She urged each council member to consider the risk vs. the reward.
“We have brought forth the science, we have brought forth the evidence, we have brought forth the reasons, and the time to be courageous in a county that hosts sustainability summits and environmental TED Talks, the time is now,” Villegas said.
Inaba and Villegas each acknowledged the concerns and suggestions from their fellow council members. Inaba said they will be following up between Wednesday and the second reading of the bill, which will be on the council’s June 15 regular meeting agenda.
He said there are many efforts being made by different organizations to take care of and protect the island’s reefs and marine ecosystems, which he is happy to support. And there are more than enough mineral sunscreens in stores for people to buy.
“So at what point do we help people to make better decisions by providing them with safe sunscreens, numerous options in the stores and then we can follow up on the back end with education and providing those resources and partnering with those organizations as well,” Inaba said, adding if the county continues to allow non-mineral sunscreens, they will continue to be purchased and used on the island. “I use sunscreen everyday, too. I try to use these mineral sunscreens because I know it’s going to be safer, whether I’m swimming in the water or taking a shower at the Naniloa hotel, where there might be potential for that to end up in the water.”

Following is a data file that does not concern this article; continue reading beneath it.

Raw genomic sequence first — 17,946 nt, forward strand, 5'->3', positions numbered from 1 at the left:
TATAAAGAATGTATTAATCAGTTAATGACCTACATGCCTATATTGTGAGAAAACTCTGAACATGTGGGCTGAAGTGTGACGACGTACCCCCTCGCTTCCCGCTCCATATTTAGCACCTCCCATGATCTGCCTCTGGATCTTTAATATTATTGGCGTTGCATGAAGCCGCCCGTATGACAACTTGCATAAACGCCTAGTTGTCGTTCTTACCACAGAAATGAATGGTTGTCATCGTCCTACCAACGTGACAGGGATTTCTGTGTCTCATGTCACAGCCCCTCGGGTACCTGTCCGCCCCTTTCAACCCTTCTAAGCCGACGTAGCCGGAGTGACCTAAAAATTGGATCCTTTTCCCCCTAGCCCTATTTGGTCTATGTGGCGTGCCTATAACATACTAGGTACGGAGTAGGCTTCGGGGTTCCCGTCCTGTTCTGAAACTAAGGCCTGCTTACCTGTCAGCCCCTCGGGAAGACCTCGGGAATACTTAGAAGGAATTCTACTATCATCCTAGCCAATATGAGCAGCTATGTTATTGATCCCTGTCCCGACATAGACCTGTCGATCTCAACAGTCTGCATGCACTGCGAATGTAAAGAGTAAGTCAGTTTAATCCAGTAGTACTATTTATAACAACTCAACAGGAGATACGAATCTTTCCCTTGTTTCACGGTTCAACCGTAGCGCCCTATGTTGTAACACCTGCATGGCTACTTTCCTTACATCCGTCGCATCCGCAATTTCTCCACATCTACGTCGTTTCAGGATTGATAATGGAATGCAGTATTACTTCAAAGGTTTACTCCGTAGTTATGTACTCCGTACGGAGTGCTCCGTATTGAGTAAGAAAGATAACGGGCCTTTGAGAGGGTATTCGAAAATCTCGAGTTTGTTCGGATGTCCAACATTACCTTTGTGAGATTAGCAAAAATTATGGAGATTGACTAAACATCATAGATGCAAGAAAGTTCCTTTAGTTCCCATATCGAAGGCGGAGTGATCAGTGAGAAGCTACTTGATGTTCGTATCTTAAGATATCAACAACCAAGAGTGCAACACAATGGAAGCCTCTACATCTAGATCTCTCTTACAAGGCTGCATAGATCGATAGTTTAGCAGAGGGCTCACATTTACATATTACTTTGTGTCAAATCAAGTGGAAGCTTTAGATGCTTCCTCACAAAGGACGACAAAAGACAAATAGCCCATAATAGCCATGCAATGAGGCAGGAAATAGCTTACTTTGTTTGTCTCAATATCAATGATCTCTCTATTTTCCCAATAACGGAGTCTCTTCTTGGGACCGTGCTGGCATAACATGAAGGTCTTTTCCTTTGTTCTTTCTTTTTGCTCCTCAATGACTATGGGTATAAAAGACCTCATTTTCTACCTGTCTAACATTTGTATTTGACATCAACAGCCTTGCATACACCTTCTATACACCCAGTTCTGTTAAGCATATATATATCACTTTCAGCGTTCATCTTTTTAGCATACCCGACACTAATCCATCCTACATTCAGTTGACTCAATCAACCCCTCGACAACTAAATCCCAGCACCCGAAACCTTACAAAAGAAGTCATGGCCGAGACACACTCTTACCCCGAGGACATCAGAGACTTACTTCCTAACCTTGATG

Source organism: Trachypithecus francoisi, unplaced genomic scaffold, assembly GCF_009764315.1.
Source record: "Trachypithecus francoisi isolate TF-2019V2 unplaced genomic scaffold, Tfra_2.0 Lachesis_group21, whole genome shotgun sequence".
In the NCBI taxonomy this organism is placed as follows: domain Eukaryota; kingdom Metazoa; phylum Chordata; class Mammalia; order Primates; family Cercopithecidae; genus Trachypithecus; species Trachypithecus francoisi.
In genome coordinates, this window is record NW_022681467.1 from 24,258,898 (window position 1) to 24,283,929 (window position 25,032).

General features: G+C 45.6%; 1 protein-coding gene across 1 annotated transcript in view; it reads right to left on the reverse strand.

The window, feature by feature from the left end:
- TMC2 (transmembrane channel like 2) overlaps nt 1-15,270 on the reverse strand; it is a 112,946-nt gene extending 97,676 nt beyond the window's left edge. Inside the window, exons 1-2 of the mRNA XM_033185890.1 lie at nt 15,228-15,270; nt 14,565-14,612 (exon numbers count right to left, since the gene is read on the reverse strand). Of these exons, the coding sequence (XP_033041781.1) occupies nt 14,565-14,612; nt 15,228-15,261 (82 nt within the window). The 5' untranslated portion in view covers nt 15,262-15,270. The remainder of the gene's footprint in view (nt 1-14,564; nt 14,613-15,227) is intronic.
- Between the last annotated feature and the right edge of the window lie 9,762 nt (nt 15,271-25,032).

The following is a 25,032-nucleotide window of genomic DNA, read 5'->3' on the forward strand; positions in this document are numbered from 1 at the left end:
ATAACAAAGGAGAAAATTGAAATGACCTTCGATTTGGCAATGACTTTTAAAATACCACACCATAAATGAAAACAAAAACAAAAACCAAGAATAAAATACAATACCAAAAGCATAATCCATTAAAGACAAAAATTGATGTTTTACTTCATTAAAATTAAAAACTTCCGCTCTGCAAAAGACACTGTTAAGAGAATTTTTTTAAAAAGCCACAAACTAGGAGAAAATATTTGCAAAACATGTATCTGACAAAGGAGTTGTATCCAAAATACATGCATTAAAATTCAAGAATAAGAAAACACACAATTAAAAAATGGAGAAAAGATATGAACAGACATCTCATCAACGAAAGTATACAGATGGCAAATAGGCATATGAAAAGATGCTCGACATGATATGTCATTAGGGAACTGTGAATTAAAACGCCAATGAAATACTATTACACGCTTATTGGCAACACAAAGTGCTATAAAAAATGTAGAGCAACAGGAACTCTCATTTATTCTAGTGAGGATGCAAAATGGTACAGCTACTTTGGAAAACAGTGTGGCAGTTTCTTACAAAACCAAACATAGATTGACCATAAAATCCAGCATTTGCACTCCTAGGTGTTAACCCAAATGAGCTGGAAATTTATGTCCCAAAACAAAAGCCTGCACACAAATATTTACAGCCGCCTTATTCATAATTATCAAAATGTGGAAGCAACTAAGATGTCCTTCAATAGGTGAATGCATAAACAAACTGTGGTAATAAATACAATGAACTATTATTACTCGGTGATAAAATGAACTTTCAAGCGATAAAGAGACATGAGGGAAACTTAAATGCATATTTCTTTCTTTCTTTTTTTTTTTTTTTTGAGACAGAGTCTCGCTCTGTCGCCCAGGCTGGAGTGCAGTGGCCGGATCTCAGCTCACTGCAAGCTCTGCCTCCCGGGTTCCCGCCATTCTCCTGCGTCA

Before taking the vote Wednesday, Chairwoman Maile David said the council has a tough job to do when it comes to Bill 167. She said there has been some great discussion and thinks the suggestions and concerns expressed during the meeting should be addressed.
While she has a hard time attributing the decline in the island’s reefs, fish and limu to one particular item — sunscreen — she had to speak clearly about her experience, especially at Kahalu’u Bay.
“Ten-plus years ago, before this ban came up, I took my family down there because that’s where I grew up and used to swim there,” David said Wednesday. “I went in the water with goggles and a snorkel and I immediately came out. It was like a slick of oil on the water. I have never gone back to Kahalu’u.”
She, too, is on the fence about Bill 167 and hopes Inaba and Villegas can improve the measure before second reading, but honored their request for support.
“I really, really hope to see something that this body can embrace because this is a really important issue for our ocean,” David said.